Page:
22 April 2019
South Korean President Moon Jae-in has made known his desire to improve relations with both North Korea and China. Photo: Reuters
South Korean President Moon Jae-in has made known his desire to improve relations with both North Korea and China. Photo: Reuters

How the dynamics in the Korean Peninsula are shifting

The election of Moon Jae-in as South Korea’s president marks the re-emergence of a major player that had been silenced for five crucial months because of the country’s political paralysis, which ended with the impeachment and arrest of his conservative predecessor, Park Geun-hye.

Moon in many ways is the opposite of Park. He is a liberal who, as a student activist, was imprisoned by Park Chung-hee, the father of the last president.

A former human rights lawyer, he has made known his desire to improve relations with both North Korea and China, while insisting that the alliance with the United States will remain the anchor of Seoul’s diplomacy and security.

Elected May 9 and sworn in the next day, Moon began immediately to tackle issues that had piled up over the previous months.

Ties with China were at the top of the list. He had a 40-minute phone conversation with Chinese leader Xi Jinping, during which the new Korean president said he would send two special envoys to Beijing for talks, one on the North Korean nuclear issue and another to discuss the Terminal High-Altitude Area Defense (THAAD) anti-ballistic missile system, which has been deployed to defend South Korea from a possible North Korean attack. China, however, is vociferously opposed, saying the system threatens its own national security.

Besides China, Moon also spoke with President Donald Trump, who promised a White House invitation soon. Moon assured Trump that the Korean-American alliance would continue to be at the heart of South Korea’s diplomacy and security, and Trump complimented South Korea as “not just a good ally but a great ally.”

Other phone calls were held with Prime Minister Shinzo Abe of Japan, during which the two men talked about the “comfort women” accord accepted by the previous Korean administration. While Abe called for following through on the agreement, Moon said that most South Korean people don’t accept the accord. This longstanding thorn in the bilateral relationship is likely to continue to prove intractable.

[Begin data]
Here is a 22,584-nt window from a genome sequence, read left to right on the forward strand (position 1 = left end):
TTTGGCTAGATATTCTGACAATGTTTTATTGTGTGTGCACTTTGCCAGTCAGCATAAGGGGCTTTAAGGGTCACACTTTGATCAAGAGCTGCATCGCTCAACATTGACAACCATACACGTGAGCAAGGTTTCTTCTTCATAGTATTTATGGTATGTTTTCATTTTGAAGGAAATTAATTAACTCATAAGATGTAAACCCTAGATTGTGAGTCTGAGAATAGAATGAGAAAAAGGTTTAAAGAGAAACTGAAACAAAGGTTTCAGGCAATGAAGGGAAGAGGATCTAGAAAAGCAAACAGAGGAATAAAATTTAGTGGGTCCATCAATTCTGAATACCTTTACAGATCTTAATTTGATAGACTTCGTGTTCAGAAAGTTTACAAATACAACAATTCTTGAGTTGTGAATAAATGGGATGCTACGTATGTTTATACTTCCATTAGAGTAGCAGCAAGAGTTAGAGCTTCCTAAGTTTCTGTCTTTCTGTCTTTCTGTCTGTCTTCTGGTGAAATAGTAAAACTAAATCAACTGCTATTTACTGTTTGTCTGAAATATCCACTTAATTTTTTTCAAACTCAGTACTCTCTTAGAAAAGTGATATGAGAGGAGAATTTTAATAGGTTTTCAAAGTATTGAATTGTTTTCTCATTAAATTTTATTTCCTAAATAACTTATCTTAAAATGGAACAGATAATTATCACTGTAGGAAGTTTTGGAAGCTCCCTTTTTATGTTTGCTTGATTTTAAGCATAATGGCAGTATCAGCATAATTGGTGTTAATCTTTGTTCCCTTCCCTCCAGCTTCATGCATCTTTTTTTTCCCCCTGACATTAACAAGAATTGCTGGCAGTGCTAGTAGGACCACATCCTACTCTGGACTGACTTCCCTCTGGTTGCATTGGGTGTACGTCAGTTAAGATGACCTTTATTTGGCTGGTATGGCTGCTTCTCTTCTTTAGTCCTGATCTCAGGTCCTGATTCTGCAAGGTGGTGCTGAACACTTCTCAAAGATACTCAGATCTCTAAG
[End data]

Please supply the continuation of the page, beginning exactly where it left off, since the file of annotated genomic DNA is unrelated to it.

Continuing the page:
Other phone conversations were held with the Australian prime minister, Malcolm Turnbull, British Prime Minister Teresa May, Russian President Vladimir Putin, India’s Prime Minister Narendra Modi and the German Chancellor Angela Merkel.

The one regional player with whom Moon did not talk was Kim Jong-un, the North Korean leader. But Moon was North Korea’s favored candidate during the campaign and the new president, in his inaugural address, said that he would be willing to go to Pyongyang for talks “under the right circumstances”, echoing what Trump had said 10 days previously.

Nonetheless, North Korea is pressing ahead with its nuclear and missile-development program, holding another ballistic missile test on Sunday, one that experts said could be a new type of missile. The test precipitated the first meeting of Moon’s national security council. Moon was quoted as saying that while South Korea remained open to dialogue, it would only be possible “when North Korea shows a change in attitude”.

Nonetheless, there has already been a change in recent emphasis. Trump, who had threatened military action, shifted his stance in the past couple of weeks and has praised the North Korean leader, saying he would be “honored” to meet Kim “under the right circumstances”.

Then, on May 13, a senior North Korean diplomat, Choe Son-hui, head of the foreign ministry’s north America bureau, said her country would be willing to hold talks with the US “if conditions are mature”.

The stage is now set for South Korea to play an active role in the region and, hopefully, produce conditions under which a dialogue, if not negotiations, can be conducted. Already, overall tension has been lowered as the North has refrained from conducting a sixth nuclear test, which it has threatened to hold, although the missile tests continue almost on a weekly basis.

Moon is likely to hold out to Kim the possibility of a future unified Korean peninsula. That won’t happen anytime soon, but the possibility of unification is something that both Pyongyang and Seoul are unwilling to preclude. In fact, in his conversation with Merkel, Moon called Germany “a nation that deeply understands the tragedy and pain of a divided country.”

Events are moving at a rapid pace. Only a week ago, it would have been unimaginable for representatives of the US, North Korea and South Korea to all sit in the same room. And yet, over the weekend, all three countries, together with dozens of others, gathered together in Beijing for the China-sponsored Belt and Road Forum. Change has come to South Korea and the dynamics in the Korean Peninsula are clearly shifting.

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Frank Ching opened The Wall Street Journal’s Bureau in China in 1979. He is now a Hong Kong-based writer on Chinese affairs.

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